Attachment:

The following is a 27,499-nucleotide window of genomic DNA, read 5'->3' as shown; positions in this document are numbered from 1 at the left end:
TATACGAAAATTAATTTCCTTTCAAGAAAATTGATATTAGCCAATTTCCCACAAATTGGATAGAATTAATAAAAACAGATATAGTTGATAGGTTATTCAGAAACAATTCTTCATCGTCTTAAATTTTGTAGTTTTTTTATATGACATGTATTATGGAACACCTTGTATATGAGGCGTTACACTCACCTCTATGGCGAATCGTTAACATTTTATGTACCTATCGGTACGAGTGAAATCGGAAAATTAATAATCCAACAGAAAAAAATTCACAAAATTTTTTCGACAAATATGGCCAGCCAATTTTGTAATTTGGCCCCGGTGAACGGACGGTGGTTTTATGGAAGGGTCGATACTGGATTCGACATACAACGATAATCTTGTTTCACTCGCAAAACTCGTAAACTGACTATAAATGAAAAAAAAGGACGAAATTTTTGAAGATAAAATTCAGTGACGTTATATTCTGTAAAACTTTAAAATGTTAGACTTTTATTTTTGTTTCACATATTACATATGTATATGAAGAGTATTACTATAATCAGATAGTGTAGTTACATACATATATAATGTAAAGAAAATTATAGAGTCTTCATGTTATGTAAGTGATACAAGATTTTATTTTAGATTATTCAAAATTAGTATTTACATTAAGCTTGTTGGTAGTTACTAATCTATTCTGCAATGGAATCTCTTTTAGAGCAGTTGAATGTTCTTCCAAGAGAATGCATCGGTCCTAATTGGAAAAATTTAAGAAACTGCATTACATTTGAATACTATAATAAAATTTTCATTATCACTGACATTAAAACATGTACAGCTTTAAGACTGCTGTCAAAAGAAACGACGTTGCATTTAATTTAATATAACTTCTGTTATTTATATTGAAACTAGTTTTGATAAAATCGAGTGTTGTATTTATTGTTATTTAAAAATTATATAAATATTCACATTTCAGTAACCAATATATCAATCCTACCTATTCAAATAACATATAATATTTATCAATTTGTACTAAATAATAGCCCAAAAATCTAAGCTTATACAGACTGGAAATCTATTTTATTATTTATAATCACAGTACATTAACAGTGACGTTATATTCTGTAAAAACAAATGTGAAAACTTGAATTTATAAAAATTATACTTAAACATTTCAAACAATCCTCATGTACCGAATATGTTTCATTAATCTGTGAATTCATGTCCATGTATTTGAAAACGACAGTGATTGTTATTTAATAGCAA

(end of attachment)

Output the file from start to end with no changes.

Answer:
The following is a 27,499-nucleotide window of genomic DNA, read 5'->3' as shown; positions in this document are numbered from 1 at the left end:
TATACGAAAATTAATTTCCTTTCAAGAAAATTGATATTAGCCAATTTCCCACAAATTGGATAGAATTAATAAAAACAGATATAGTTGATAGGTTATTCAGAAACAATTCTTCATCGTCTTAAATTTTGTAGTTTTTTTATATGACATGTATTATGGAACACCTTGTATATGAGGCGTTACACTCACCTCTATGGCGAATCGTTAACATTTTATGTACCTATCGGTACGAGTGAAATCGGAAAATTAATAATCCAACAGAAAAAAATTCACAAAATTTTTTCGACAAATATGGCCAGCCAATTTTGTAATTTGGCCCCGGTGAACGGACGGTGGTTTTATGGAAGGGTCGATACTGGATTCGACATACAACGATAATCTTGTTTCACTCGCAAAACTCGTAAACTGACTATAAATGAAAAAAAAGGACGAAATTTTTGAAGATAAAATTCAGTGACGTTATATTCTGTAAAACTTTAAAATGTTAGACTTTTATTTTTGTTTCACATATTACATATGTATATGAAGAGTATTACTATAATCAGATAGTGTAGTTACATACATATATAATGTAAAGAAAATTATAGAGTCTTCATGTTATGTAAGTGATACAAGATTTTATTTTAGATTATTCAAAATTAGTATTTACATTAAGCTTGTTGGTAGTTACTAATCTATTCTGCAATGGAATCTCTTTTAGAGCAGTTGAATGTTCTTCCAAGAGAATGCATCGGTCCTAATTGGAAAAATTTAAGAAACTGCATTACATTTGAATACTATAATAAAATTTTCATTATCACTGACATTAAAACATGTACAGCTTTAAGACTGCTGTCAAAAGAAACGACGTTGCATTTAATTTAATATAACTTCTGTTATTTATATTGAAACTAGTTTTGATAAAATCGAGTGTTGTATTTATTGTTATTTAAAAATTATATAAATATTCACATTTCAGTAACCAATATATCAATCCTACCTATTCAAATAACATATAATATTTATCAATTTGTACTAAATAATAGCCCAAAAATCTAAGCTTATACAGACTGGAAATCTATTTTATTATTTATAATCACAGTACATTAACAGTGACGTTATATTCTGTAAAAACAAATGTGAAAACTTGAATTTATAAAAATTATACTTAAACATTTCAAACAATCCTCATGTACCGAATATGTTTCATTAATCTGTGAATTCATGTCCATGTATTTGAAAACGACAGTGATTGTTATTTAATAGCAA